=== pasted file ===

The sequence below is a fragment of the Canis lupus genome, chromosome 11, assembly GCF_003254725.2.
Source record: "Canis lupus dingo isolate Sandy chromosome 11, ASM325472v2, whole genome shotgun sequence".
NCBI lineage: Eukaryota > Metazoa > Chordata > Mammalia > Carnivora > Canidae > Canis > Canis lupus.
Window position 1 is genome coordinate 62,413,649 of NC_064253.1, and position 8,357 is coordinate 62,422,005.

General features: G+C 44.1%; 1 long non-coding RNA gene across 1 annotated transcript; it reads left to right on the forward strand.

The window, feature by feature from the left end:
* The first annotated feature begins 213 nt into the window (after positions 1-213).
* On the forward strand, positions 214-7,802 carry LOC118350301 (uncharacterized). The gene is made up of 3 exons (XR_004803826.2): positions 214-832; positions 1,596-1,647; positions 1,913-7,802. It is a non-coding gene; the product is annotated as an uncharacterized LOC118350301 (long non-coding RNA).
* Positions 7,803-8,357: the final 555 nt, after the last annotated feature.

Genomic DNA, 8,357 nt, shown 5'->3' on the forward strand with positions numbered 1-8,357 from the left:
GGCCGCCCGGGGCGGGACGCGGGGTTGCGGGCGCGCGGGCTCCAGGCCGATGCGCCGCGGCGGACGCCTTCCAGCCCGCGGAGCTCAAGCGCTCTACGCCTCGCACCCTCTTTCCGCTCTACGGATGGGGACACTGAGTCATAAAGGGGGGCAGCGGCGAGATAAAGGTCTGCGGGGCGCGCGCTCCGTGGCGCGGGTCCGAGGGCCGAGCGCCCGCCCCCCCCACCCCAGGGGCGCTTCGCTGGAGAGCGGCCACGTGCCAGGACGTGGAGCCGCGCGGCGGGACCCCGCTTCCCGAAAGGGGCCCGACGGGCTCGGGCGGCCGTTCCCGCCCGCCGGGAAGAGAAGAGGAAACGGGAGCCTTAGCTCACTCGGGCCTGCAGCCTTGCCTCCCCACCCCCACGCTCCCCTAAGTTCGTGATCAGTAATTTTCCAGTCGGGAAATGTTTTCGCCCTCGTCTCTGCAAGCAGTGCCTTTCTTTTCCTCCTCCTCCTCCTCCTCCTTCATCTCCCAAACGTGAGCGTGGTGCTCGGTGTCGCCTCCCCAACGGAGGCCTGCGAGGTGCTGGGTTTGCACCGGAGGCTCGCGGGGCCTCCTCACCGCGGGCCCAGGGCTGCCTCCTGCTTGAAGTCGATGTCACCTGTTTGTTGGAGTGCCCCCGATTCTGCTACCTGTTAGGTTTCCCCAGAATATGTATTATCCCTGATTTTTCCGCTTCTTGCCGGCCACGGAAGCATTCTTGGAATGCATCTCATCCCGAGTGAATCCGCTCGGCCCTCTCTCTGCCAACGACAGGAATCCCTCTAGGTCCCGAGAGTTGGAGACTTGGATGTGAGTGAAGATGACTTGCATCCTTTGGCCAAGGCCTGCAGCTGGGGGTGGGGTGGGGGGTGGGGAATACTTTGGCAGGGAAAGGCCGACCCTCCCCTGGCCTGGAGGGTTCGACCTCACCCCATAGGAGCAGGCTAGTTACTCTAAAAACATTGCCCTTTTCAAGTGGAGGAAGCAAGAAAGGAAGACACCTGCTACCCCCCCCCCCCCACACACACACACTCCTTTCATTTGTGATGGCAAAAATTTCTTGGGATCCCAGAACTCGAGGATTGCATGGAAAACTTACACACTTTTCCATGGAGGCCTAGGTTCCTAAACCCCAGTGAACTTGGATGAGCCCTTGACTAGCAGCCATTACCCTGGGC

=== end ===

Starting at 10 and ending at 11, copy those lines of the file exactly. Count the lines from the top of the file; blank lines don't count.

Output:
Genomic DNA, 8,357 nt, shown 5'->3' on the forward strand with positions numbered 1-8,357 from the left:
GGCCGCCCGGGGCGGGACGCGGGGTTGCGGGCGCGCGGGCTCCAGGCCGATGCGCCGCGGCGGACGCCTTCCAGCCCGCGGAGCTCAAGCGCTCTACGCCTCGCACCCTCTTTCCGCTCTACGGATGGGGACACTGAGTCATAAAGGGGGGCAGCGGCGAGATAAAGGTCTGCGGGGCGCGCGCTCCGTGGCGCGGGTCCGAGGGCCGAGCGCCCGCCCCCCCCACCCCAGGGGCGCTTCGCTGGAGAGCGGCCACGTGCCAGGACGTGGAGCCGCGCGGCGGGACCCCGCTTCCCGAAAGGGGCCCGACGGGCTCGGGCGGCCGTTCCCGCCCGCCGGGAAGAGAAGAGGAAACGGGAGCCTTAGCTCACTCGGGCCTGCAGCCTTGCCTCCCCACCCCCACGCTCCCCTAAGTTCGTGATCAGTAATTTTCCAGTCGGGAAATGTTTTCGCCCTCGTCTCTGCAAGCAGTGCCTTTCTTTTCCTCCTCCTCCTCCTCCTCCTTCATCTCCCAAACGTGAGCGTGGTGCTCGGTGTCGCCTCCCCAACGGAGGCCTGCGAGGTGCTGGGTTTGCACCGGAGGCTCGCGGGGCCTCCTCACCGCGGGCCCAGGGCTGCCTCCTGCTTGAAGTCGATGTCACCTGTTTGTTGGAGTGCCCCCGATTCTGCTACCTGTTAGGTTTCCCCAGAATATGTATTATCCCTGATTTTTCCGCTTCTTGCCGGCCACGGAAGCATTCTTGGAATGCATCTCATCCCGAGTGAATCCGCTCGGCCCTCTCTCTGCCAACGACAGGAATCCCTCTAGGTCCCGAGAGTTGGAGACTTGGATGTGAGTGAAGATGACTTGCATCCTTTGGCCAAGGCCTGCAGCTGGGGGTGGGGTGGGGGGTGGGGAATACTTTGGCAGGGAAAGGCCGACCCTCCCCTGGCCTGGAGGGTTCGACCTCACCCCATAGGAGCAGGCTAGTTACTCTAAAAACATTGCCCTTTTCAAGTGGAGGAAGCAAGAAAGGAAGACACCTGCTACCCCCCCCCCCCCACACACACACACTCCTTTCATTTGTGATGGCAAAAATTTCTTGGGATCCCAGAACTCGAGGATTGCATGGAAAACTTACACACTTTTCCATGGAGGCCTAGGTTCCTAAACCCCAGTGAACTTGGATGAGCCCTTGACTAGCAGCCATTACCCTGGGC